ST. PETERSBURG — City Council members on Monday delayed a decision to sue Pinellas County over a threatened slash in the money St. Petersburg receives to provide emergency medical services.
Delaying the decision until Dec. 1 gives the St. Petersburg council time to hear county commissioners' thoughts about the future of EMS during a workshop scheduled for Monday morning.
It will also give the council a chance to hear the thoughts of the legislative delegation on Nov. 30. That's the day delegation chairman Jack Latvala, R-Clearwater, has scheduled a public hearing on EMS and has proposed the delegation meet with the County Commission.
However, council members passed two resolutions.
One endorses firefighter transport — allowing firefighter/paramedics to take patients to the hospital. Under Pinellas' current system, firefighters are barred from doing so unless they get permission from county EMS authorities. If they transport without that permission, their fire district is fined.
"We're not saying we support a particular plan, but we support fire-based transport," St. Petersburg fire Chief Jim Large said.
The second resolution asks the County Commission not to renew the contract with Paramedics Plus, a Texas-based, for-profit company that has the sole right to transport patients to hospitals. County commissioners must vote by Dec. 31 whether to renew the contract, which is worth about $37 million a year. If they do not renew, Paramedics Plus would provide service for the remainder of this fiscal year, but would have to leave Pinellas on Sept. 30 when the year ends.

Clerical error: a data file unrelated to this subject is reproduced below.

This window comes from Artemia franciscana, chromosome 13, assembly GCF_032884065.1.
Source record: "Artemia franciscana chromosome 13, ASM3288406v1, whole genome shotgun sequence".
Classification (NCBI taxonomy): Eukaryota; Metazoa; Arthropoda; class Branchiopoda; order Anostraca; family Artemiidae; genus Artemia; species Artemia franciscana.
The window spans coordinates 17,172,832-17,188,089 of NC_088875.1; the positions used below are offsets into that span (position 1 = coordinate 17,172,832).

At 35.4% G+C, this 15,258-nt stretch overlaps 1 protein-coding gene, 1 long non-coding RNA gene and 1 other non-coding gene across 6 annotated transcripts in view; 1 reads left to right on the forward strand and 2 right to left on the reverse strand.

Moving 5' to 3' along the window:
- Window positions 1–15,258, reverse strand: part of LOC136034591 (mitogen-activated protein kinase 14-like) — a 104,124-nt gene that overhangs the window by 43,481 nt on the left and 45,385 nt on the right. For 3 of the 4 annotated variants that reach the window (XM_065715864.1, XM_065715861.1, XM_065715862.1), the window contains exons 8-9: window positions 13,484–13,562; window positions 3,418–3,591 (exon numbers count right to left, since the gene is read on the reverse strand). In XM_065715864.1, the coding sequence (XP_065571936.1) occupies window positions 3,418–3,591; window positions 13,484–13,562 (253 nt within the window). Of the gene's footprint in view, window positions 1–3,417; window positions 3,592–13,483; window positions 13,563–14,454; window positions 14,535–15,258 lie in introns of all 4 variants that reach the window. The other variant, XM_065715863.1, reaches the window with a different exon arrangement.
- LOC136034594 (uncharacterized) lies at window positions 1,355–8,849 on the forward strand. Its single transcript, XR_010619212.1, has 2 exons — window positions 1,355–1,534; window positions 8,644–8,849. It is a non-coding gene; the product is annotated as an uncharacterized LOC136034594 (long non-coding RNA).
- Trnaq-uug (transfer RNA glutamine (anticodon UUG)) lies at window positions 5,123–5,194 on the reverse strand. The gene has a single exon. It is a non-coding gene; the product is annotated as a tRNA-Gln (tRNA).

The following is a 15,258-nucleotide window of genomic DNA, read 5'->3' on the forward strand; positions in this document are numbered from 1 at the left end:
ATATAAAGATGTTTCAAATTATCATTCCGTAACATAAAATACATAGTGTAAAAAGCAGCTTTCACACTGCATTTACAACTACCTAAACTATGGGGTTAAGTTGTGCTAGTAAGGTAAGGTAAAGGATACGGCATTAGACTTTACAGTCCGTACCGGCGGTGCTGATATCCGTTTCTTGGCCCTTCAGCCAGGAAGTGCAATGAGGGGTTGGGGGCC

St. Petersburg is not the first to pass such resolutions. Several other cities, fire districts and community groups have passed resolutions endorsing firefighter transport or encouraging commissioners to explore the idea. Many of those resolutions ask the commission not to renew the Paramedics Plus agreement.
St. Petersburg council members unanimously supported the resolutions but were split on waiting to decide whether to sue. Some wanted to authorize Mayor Bill Foster to file suit Dec. 1 should the commission endorse County Administrator Bob LaSala's proposal to cut $7 million of the $12 million the county gives St. Petersburg for providing EMS.
Thus far, they said, LaSala and commission chairwoman Susan Latvala have spoken for the commission and have refused to negotiate. Other commissioners, they said, tell them in private, one-on-one talks that they do not support LaSala's plan but they don't disavow it in public meetings. The commission had the chance to say it does not support the proposal on Halloween, when its members met with the council in a nine-hour meeting. Council members said St. Petersburg offered concessions and county commissioners held firm to LaSala's proposed cuts.
If they don't support LaSala's plan, "they could have said that at the meeting," council member Leslie Curran said. "Man up and say something."
And council member Karl Nurse predicted, "If LaSala does speak for the County Commission, we're going to court."
Reach Anne Lindberg at email@example.com or (727) 893-8450.